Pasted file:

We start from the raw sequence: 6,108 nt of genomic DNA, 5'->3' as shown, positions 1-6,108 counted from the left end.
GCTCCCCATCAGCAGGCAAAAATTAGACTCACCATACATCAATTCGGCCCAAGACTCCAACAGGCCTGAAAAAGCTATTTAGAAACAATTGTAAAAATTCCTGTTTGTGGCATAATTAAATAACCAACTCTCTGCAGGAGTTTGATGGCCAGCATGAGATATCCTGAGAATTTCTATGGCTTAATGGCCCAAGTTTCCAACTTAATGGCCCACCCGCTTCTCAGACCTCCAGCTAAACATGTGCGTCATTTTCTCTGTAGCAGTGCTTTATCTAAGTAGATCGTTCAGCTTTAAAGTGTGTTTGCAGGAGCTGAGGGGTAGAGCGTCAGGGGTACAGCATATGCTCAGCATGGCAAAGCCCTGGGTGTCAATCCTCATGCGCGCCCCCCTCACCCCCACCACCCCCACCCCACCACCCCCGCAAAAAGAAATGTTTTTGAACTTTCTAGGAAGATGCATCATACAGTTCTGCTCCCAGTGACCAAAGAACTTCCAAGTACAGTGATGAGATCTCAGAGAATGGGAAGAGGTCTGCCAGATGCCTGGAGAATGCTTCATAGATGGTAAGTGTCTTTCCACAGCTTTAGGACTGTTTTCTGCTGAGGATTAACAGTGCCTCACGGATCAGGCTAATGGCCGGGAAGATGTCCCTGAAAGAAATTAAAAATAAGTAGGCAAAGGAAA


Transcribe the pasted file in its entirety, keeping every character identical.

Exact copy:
We start from the raw sequence: 6,108 nt of genomic DNA, 5'->3' as shown, positions 1-6,108 counted from the left end.
GCTCCCCATCAGCAGGCAAAAATTAGACTCACCATACATCAATTCGGCCCAAGACTCCAACAGGCCTGAAAAAGCTATTTAGAAACAATTGTAAAAATTCCTGTTTGTGGCATAATTAAATAACCAACTCTCTGCAGGAGTTTGATGGCCAGCATGAGATATCCTGAGAATTTCTATGGCTTAATGGCCCAAGTTTCCAACTTAATGGCCCACCCGCTTCTCAGACCTCCAGCTAAACATGTGCGTCATTTTCTCTGTAGCAGTGCTTTATCTAAGTAGATCGTTCAGCTTTAAAGTGTGTTTGCAGGAGCTGAGGGGTAGAGCGTCAGGGGTACAGCATATGCTCAGCATGGCAAAGCCCTGGGTGTCAATCCTCATGCGCGCCCCCCTCACCCCCACCACCCCCACCCCACCACCCCCGCAAAAAGAAATGTTTTTGAACTTTCTAGGAAGATGCATCATACAGTTCTGCTCCCAGTGACCAAAGAACTTCCAAGTACAGTGATGAGATCTCAGAGAATGGGAAGAGGTCTGCCAGATGCCTGGAGAATGCTTCATAGATGGTAAGTGTCTTTCCACAGCTTTAGGACTGTTTTCTGCTGAGGATTAACAGTGCCTCACGGATCAGGCTAATGGCCGGGAAGATGTCCCTGAAAGAAATTAAAAATAAGTAGGCAAAGGAAA